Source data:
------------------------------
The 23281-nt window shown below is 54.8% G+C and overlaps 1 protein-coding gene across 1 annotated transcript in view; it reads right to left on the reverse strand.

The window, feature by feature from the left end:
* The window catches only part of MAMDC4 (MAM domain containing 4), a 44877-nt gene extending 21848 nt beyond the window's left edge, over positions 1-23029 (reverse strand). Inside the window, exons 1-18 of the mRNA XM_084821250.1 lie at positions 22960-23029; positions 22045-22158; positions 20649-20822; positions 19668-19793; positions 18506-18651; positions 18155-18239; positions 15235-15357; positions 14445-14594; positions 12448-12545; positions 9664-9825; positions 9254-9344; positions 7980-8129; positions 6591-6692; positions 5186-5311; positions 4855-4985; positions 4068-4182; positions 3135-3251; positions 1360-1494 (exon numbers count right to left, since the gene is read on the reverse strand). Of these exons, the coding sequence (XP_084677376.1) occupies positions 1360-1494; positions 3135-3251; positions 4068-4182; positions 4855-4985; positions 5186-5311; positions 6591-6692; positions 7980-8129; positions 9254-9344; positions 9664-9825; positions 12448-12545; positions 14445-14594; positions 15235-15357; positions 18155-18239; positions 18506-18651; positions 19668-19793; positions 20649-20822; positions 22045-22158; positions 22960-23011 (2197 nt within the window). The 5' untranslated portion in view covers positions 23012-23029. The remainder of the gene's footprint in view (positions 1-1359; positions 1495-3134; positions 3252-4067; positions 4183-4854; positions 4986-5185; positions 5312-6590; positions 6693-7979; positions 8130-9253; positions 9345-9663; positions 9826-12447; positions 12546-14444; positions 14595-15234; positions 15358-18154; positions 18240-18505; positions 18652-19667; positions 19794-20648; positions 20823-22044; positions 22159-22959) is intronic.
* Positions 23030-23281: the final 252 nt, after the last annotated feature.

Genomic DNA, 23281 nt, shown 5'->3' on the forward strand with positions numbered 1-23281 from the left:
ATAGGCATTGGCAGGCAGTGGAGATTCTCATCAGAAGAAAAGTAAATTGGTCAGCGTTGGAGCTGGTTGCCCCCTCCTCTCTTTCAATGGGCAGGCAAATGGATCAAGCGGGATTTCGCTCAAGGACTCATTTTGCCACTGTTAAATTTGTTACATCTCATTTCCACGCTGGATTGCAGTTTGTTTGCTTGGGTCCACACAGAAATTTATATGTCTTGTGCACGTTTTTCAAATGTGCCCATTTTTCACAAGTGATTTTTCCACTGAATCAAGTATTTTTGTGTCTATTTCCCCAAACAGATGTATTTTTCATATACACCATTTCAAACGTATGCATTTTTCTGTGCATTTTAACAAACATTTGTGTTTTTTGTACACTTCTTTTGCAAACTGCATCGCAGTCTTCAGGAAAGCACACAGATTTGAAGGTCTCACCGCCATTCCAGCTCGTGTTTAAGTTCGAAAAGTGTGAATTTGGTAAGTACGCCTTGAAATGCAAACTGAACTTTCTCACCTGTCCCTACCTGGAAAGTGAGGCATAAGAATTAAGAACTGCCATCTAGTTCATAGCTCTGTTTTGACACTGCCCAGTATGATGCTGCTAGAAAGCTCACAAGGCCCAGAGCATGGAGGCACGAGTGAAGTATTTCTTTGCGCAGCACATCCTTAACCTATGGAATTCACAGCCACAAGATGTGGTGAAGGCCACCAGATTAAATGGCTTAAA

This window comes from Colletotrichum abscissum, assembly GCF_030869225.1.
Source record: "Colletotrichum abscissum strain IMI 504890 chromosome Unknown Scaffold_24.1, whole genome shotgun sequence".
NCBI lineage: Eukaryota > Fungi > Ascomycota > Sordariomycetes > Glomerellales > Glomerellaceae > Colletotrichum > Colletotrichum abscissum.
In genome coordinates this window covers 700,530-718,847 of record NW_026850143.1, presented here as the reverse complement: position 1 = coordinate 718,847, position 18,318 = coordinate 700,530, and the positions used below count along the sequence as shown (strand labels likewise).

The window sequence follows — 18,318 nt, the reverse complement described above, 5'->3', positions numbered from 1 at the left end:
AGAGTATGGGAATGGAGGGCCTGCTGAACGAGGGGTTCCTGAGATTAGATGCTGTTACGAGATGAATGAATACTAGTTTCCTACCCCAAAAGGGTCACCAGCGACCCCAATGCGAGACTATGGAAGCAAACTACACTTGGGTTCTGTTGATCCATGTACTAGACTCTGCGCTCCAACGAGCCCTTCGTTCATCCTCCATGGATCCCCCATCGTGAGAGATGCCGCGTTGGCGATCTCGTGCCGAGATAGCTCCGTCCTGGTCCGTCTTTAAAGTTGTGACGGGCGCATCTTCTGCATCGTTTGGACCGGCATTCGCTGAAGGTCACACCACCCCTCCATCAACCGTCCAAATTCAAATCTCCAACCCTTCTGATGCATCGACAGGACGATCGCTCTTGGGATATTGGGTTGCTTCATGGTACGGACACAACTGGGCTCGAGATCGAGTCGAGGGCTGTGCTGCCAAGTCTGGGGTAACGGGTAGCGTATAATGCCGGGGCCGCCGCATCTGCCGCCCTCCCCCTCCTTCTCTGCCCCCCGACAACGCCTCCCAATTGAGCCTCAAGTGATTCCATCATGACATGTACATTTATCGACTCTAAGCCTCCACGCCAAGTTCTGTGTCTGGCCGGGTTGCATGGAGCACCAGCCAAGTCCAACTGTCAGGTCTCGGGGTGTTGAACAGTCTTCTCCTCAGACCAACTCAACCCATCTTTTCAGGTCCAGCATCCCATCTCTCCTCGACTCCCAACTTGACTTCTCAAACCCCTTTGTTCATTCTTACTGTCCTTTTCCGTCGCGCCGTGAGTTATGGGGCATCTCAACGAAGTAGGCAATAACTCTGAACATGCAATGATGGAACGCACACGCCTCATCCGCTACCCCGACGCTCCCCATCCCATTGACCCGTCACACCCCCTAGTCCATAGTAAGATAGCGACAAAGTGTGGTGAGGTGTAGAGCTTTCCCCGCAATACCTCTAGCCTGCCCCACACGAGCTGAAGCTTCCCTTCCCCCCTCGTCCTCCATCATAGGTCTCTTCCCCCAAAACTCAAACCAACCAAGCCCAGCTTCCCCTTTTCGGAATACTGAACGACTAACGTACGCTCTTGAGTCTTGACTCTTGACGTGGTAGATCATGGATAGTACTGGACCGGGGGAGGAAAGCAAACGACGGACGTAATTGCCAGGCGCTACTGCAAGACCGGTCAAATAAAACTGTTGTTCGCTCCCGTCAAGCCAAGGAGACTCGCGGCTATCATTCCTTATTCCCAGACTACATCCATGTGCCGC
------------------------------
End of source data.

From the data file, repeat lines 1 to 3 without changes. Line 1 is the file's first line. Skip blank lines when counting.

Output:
The 23281-nt window shown below is 54.8% G+C and overlaps 1 protein-coding gene across 1 annotated transcript in view; it reads right to left on the reverse strand.

The window, feature by feature from the left end:
* The window catches only part of MAMDC4 (MAM domain containing 4), a 44877-nt gene extending 21848 nt beyond the window's left edge, over positions 1-23029 (reverse strand). Inside the window, exons 1-18 of the mRNA XM_084821250.1 lie at positions 22960-23029; positions 22045-22158; positions 20649-20822; positions 19668-19793; positions 18506-18651; positions 18155-18239; positions 15235-15357; positions 14445-14594; positions 12448-12545; positions 9664-9825; positions 9254-9344; positions 7980-8129; positions 6591-6692; positions 5186-5311; positions 4855-4985; positions 4068-4182; positions 3135-3251; positions 1360-1494 (exon numbers count right to left, since the gene is read on the reverse strand). Of these exons, the coding sequence (XP_084677376.1) occupies positions 1360-1494; positions 3135-3251; positions 4068-4182; positions 4855-4985; positions 5186-5311; positions 6591-6692; positions 7980-8129; positions 9254-9344; positions 9664-9825; positions 12448-12545; positions 14445-14594; positions 15235-15357; positions 18155-18239; positions 18506-18651; positions 19668-19793; positions 20649-20822; positions 22045-22158; positions 22960-23011 (2197 nt within the window). The 5' untranslated portion in view covers positions 23012-23029. The remainder of the gene's footprint in view (positions 1-1359; positions 1495-3134; positions 3252-4067; positions 4183-4854; positions 4986-5185; positions 5312-6590; positions 6693-7979; positions 8130-9253; positions 9345-9663; positions 9826-12447; positions 12546-14444; positions 14595-15234; positions 15358-18154; positions 18240-18505; positions 18652-19667; positions 19794-20648; positions 20823-22044; positions 22159-22959) is intronic.